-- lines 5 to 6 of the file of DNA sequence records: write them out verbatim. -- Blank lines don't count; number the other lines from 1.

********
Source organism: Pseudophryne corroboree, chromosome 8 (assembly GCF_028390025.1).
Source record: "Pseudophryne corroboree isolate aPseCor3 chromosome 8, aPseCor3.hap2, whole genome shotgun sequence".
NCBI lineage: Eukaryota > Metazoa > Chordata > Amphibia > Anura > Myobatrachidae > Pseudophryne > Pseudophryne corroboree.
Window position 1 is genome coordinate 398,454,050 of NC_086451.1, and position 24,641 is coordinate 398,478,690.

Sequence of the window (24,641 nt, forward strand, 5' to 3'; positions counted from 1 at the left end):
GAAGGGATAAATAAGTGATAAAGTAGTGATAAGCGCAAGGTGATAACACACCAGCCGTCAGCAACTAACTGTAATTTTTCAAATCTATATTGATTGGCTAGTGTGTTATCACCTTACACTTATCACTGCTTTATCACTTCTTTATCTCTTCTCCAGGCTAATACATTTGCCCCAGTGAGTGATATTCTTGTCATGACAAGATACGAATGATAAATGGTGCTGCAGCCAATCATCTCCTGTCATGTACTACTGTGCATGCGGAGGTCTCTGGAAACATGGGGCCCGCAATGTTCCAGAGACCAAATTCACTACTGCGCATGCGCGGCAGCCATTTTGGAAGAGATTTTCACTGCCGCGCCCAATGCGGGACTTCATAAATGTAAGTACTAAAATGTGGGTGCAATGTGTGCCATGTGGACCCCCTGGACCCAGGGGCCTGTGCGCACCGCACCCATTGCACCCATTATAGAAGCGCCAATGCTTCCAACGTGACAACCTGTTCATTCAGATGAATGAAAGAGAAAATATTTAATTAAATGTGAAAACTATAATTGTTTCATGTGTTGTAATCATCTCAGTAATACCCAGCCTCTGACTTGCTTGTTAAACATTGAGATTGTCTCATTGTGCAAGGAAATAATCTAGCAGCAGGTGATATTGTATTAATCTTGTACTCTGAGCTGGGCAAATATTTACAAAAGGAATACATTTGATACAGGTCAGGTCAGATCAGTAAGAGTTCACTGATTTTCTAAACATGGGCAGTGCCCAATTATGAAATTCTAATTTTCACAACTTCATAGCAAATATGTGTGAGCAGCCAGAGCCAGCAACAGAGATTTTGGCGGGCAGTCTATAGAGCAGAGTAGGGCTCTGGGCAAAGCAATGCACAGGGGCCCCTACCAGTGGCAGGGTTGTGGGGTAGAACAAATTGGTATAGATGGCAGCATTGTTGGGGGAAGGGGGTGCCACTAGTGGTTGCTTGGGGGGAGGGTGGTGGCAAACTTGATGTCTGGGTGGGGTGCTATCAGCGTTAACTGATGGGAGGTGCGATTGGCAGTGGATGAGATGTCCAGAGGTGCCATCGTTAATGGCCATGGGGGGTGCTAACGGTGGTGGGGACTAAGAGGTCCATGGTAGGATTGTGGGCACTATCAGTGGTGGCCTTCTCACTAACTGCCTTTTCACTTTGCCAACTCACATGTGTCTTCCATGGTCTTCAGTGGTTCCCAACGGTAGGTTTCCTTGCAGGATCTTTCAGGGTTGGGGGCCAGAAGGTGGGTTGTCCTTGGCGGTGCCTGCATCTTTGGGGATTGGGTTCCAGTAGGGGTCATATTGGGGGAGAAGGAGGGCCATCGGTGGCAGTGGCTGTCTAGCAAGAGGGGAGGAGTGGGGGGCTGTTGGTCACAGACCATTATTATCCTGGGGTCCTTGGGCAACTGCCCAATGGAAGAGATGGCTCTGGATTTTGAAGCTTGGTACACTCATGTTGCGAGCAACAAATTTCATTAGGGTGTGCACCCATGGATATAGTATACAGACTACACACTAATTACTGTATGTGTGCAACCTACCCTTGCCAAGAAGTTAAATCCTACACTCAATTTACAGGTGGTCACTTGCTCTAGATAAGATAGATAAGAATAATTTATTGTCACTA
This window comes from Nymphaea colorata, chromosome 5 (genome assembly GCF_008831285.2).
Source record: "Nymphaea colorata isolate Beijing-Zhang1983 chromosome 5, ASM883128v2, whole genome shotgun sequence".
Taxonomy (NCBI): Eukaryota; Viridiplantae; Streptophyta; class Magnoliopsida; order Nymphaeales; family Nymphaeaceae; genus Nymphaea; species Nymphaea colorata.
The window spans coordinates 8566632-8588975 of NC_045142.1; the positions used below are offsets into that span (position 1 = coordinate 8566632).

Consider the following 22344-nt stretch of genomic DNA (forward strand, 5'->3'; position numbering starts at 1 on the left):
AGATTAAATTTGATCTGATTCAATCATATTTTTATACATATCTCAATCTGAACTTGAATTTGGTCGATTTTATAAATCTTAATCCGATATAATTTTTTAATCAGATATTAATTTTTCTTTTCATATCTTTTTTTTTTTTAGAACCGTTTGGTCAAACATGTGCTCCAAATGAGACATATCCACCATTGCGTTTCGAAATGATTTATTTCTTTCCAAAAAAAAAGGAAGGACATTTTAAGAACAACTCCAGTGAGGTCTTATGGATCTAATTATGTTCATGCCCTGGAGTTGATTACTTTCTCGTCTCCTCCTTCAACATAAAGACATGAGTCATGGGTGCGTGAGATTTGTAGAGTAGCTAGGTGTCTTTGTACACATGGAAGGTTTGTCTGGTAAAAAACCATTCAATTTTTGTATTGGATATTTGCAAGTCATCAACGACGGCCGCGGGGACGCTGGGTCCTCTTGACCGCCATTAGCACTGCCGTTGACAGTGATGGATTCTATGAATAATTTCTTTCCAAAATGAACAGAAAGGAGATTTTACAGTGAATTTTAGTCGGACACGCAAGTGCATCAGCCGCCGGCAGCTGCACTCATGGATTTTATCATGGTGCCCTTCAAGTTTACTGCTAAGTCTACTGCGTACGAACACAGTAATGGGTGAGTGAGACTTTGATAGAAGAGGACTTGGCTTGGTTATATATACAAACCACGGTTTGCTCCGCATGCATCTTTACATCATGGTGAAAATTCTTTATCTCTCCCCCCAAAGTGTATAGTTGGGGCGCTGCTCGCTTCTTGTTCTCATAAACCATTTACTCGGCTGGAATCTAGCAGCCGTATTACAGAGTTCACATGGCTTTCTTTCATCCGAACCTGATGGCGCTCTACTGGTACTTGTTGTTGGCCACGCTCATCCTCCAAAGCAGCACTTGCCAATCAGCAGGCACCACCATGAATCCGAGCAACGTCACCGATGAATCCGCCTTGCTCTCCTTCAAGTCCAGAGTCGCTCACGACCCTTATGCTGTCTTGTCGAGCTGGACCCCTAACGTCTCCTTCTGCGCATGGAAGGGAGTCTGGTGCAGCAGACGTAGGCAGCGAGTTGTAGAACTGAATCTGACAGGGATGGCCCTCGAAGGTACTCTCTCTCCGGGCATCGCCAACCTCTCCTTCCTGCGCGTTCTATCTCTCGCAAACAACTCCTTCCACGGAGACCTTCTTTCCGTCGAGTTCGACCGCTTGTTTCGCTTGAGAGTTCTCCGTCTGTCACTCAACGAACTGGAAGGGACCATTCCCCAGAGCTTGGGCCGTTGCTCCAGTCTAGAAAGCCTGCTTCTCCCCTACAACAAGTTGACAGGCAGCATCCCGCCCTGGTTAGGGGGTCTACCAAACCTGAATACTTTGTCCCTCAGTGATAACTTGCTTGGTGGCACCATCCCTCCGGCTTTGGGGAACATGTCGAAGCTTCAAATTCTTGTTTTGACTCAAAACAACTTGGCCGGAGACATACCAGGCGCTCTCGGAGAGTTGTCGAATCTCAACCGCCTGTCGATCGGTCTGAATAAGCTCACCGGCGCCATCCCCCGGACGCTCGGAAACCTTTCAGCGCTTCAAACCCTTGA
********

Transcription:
Sequence of the window (24,641 nt, forward strand, 5' to 3'; positions counted from 1 at the left end):
GAAGGGATAAATAAGTGATAAAGTAGTGATAAGCGCAAGGTGATAACACACCAGCCGTCAGCAACTAACTGTAATTTTTCAAATCTATATTGATTGGCTAGTGTGTTATCACCTTACACTTATCACTGCTTTATCACTTCTTTATCTCTTCTCCAGGCTAATACATTTGCCCCAGTGAGTGATATTCTTGTCATGACAAGATACGAATGATAAATGGTGCTGCAGCCAATCATCTCCTGTCATGTACTACTGTGCATGCGGAGGTCTCTGGAAACATGGGGCCCGCAATGTTCCAGAGACCAAATTCACTACTGCGCATGCGCGGCAGCCATTTTGGAAGAGATTTTCACTGCCGCGCCCAATGCGGGACTTCATAAATGTAAGTACTAAAATGTGGGTGCAATGTGTGCCATGTGGACCCCCTGGACCCAGGGGCCTGTGCGCACCGCACCCATTGCACCCATTATAGAAGCGCCAATGCTTCCAACGTGACAACCTGTTCATTCAGATGAATGAAAGAGAAAATATTTAATTAAATGTGAAAACTATAATTGTTTCATGTGTTGTAATCATCTCAGTAATACCCAGCCTCTGACTTGCTTGTTAAACATTGAGATTGTCTCATTGTGCAAGGAAATAATCTAGCAGCAGGTGATATTGTATTAATCTTGTACTCTGAGCTGGGCAAATATTTACAAAAGGAATACATTTGATACAGGTCAGGTCAGATCAGTAAGAGTTCACTGATTTTCTAAACATGGGCAGTGCCCAATTATGAAATTCTAATTTTCACAACTTCATAGCAAATATGTGTGAGCAGCCAGAGCCAGCAACAGAGATTTTGGCGGGCAGTCTATAGAGCAGAGTAGGGCTCTGGGCAAAGCAATGCACAGGGGCCCCTACCAGTGGCAGGGTTGTGGGGTAGAACAAATTGGTATAGATGGCAGCATTGTTGGGGGAAGGGGGTGCCACTAGTGGTTGCTTGGGGGGAGGGTGGTGGCAAACTTGATGTCTGGGTGGGGTGCTATCAGCGTTAACTGATGGGAGGTGCGATTGGCAGTGGATGAGATGTCCAGAGGTGCCATCGTTAATGGCCATGGGGGGTGCTAACGGTGGTGGGGACTAAGAGGTCCATGGTAGGATTGTGGGCACTATCAGTGGTGGCCTTCTCACTAACTGCCTTTTCACTTTGCCAACTCACATGTGTCTTCCATGGTCTTCAGTGGTTCCCAACGGTAGGTTTCCTTGCAGGATCTTTCAGGGTTGGGGGCCAGAAGGTGGGTTGTCCTTGGCGGTGCCTGCATCTTTGGGGATTGGGTTCCAGTAGGGGTCATATTGGGGGAGAAGGAGGGCCATCGGTGGCAGTGGCTGTCTAGCAAGAGGGGAGGAGTGGGGGGCTGTTGGTCACAGACCATTATTATCCTGGGGTCCTTGGGCAACTGCCCAATGGAAGAGATGGCTCTGGATTTTGAAGCTTGGTACACTCATGTTGCGAGCAACAAATTTCATTAGGGTGTGCACCCATGGATATAGTATACAGACTACACACTAATTACTGTATGTGTGCAACCTACCCTTGCCAAGAAGTTAAATCCTACACTCAATTTACAGGTGGTCACTTGCTCTAGATAAGATAGATAAGAATAATTTATTGTCACTA